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Water Heaters: Storage vs. Tankless






Should I go tankless?

There are two main types of water heaters. A conventional water heater heats a large tank that can hold anywhere from 20 to over 100 gallons of water. Tankless water heaters only turn on when there is an immediate need for hot water.



Conventional Storage Water Heater
Cost: More Affordable

The Good:

- Lower initial cost
- Hot water is always available
- Varied storage capacity (20-100 gallons)
- Low maintenance

The Bad:

- Greater standby heat losses
- Once stored water is used, must wait for more to heat up
- Shorter lifespan than tankless systems
- Higher energy costs on a month-to-month basis
- Bulky; tank can take up a lot of space
- Major water issues if the tank leaks or bursts

The Bottom Line:

If you choose to install a conventional storage water heater, you will need to choose a tank that can efficiently serve the needs of your household. A 20-gallon tank simply cannot handle the needs of a large family, but a 50 or 60-gallon tank will get the job done with ease. With a conventional storage water heater, hot water is always available. However, when doing the laundry and showering simultaneously, the existing supply can become depleted and you will have to wait for a new supply to heat up. This type of water heater is always on, no matter if a new exists. This can contribute to standby heat loss and unnecessary energy consumption. However, storage water heaters are very economical and low maintenance.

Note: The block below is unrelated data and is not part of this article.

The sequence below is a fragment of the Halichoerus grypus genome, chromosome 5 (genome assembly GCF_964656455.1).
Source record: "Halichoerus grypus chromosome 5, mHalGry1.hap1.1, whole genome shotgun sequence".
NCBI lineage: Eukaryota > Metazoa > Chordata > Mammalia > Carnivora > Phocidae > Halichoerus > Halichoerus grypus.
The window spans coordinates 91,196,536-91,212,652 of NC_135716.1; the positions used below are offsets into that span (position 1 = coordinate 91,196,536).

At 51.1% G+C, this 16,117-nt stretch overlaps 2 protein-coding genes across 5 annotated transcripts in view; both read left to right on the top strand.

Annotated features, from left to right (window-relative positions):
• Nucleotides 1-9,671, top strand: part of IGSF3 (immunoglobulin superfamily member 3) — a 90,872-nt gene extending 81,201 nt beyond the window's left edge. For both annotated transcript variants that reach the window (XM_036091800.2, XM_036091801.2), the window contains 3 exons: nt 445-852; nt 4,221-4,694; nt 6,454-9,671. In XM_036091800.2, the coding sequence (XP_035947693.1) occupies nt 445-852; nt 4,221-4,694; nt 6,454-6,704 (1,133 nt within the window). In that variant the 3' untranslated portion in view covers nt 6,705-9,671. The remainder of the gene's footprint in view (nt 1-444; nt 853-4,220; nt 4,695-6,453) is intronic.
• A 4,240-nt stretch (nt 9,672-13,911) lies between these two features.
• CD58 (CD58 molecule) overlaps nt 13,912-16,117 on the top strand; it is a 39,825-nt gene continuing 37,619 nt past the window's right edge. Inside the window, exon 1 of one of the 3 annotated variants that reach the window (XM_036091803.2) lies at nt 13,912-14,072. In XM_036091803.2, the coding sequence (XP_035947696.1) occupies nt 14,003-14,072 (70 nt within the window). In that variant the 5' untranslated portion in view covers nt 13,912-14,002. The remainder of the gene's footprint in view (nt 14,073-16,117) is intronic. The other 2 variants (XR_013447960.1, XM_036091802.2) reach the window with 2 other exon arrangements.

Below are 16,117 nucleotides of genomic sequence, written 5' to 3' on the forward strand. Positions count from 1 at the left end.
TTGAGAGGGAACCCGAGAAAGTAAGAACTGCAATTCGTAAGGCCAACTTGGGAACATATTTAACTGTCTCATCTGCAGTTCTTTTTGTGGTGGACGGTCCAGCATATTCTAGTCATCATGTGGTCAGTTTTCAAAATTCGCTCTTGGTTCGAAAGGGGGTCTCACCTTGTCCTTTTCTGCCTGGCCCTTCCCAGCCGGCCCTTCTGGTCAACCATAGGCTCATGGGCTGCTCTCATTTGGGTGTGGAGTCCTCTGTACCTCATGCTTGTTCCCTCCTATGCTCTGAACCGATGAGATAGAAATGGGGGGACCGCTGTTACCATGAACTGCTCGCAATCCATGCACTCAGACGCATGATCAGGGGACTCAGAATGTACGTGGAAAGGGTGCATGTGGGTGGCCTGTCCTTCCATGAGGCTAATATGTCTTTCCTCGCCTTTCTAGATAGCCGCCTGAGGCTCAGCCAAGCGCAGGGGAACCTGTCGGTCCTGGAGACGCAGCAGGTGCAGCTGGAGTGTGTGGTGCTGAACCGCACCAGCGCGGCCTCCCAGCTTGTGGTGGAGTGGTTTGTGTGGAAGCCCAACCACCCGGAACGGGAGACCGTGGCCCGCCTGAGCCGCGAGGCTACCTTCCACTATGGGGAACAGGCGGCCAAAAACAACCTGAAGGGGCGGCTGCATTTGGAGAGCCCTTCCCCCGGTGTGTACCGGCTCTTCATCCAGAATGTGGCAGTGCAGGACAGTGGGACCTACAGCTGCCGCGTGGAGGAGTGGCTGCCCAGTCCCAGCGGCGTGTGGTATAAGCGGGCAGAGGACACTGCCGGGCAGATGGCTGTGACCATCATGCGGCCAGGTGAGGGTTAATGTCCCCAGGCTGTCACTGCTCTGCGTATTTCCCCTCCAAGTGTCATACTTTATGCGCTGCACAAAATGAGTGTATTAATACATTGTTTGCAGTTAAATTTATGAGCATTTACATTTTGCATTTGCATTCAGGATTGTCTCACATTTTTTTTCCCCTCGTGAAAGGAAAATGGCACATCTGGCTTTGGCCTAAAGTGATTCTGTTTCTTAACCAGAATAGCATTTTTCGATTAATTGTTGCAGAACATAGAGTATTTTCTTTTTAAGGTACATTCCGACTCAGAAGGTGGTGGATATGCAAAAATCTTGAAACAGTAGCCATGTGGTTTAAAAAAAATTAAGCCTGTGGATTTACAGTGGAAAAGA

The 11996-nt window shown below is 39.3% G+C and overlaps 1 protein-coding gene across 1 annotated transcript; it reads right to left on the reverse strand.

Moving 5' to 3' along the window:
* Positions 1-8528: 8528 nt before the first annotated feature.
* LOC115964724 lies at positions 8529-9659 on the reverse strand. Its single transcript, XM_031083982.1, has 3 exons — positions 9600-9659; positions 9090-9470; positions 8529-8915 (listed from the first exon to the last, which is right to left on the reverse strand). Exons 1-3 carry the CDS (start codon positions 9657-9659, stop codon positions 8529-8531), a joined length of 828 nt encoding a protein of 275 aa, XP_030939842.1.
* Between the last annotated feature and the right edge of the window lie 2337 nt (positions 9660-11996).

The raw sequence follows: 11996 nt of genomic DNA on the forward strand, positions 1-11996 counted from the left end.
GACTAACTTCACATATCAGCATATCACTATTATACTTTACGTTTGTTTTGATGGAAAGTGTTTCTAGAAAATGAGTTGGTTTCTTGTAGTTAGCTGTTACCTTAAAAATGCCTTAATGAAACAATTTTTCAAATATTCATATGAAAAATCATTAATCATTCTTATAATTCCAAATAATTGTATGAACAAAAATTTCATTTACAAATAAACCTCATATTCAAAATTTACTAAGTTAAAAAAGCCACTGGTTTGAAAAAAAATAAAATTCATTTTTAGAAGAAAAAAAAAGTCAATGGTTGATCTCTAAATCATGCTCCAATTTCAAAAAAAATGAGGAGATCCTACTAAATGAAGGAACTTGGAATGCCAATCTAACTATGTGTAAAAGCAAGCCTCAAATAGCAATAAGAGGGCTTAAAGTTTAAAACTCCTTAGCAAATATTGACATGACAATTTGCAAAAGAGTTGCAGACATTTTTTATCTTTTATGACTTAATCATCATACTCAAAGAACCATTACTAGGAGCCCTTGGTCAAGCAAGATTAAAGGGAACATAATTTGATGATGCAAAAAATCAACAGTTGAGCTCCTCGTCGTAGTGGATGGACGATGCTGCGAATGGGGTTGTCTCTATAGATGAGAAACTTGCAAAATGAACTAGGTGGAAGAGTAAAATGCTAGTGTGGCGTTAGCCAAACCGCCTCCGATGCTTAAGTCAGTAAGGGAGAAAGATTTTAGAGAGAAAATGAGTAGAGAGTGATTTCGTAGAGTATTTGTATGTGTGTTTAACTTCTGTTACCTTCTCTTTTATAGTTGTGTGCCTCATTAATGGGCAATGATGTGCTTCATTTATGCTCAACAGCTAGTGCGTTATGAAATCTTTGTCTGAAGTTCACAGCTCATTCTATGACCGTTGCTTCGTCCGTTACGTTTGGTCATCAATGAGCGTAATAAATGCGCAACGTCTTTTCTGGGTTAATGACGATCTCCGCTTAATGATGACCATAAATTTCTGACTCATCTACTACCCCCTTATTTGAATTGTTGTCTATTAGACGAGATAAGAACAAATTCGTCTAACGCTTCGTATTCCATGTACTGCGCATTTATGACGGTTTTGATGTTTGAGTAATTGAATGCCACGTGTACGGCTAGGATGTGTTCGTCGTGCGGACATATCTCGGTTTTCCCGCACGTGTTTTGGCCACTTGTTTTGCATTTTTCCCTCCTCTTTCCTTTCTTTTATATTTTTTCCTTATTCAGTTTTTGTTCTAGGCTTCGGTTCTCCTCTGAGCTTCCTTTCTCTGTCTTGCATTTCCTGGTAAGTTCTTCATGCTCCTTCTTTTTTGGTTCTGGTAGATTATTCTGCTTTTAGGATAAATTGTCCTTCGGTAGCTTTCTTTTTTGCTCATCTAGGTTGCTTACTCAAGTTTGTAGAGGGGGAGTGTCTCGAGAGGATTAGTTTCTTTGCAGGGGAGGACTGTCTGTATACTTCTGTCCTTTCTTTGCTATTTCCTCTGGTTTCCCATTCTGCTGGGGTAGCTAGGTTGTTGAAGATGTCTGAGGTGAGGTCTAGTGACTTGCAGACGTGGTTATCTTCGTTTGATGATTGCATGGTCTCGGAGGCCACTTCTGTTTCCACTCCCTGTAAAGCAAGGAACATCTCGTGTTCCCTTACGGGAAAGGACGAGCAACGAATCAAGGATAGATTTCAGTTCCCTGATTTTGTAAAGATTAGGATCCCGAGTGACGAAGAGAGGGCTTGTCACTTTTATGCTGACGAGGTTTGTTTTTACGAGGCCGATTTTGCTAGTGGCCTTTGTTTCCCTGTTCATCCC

Learn More: #WaterHeater on Twitter

Tankless Water Heater
Cost: More Expensive

The Good:

- Works on “demand,” only turn on there is a need
- Can last up to 20 years
- Typically have longer warranties than storage tank systems
- Lower energy bills on a month-to-month basis
- Does not require a great deal of space

The Bad:

- Requires more maintenance than storage heaters
- Higher initial cost
- May require additional ventilation
- Very costly to switch from tank storage to tankless

The Bottom Line:

Tankless water heaters work on “demand.” When there is a need for hot water, it turns on. When the shower or faucet is turned off, the water heater turns off. This type of system minimizes standby heat loss and improves energy efficiency, but, it can take years and years for these energy savings to offset the higher initial cost of a tankless system. However, if space is at a premium, a tankless system can be a great option. Most are installed centrally and distributed to the rest of the house. However, it is possible to combine several tankless systems in order to prevent the central system from becoming overwhelmed. If the power goes out, you will not be able to heat any water whereas a storage tank has a temporary reserve.

Related: Cost of Water Heater Installation or Replacement



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About the Author

ProMatcher Staff, ProMatcher
Orlando, FL 32803

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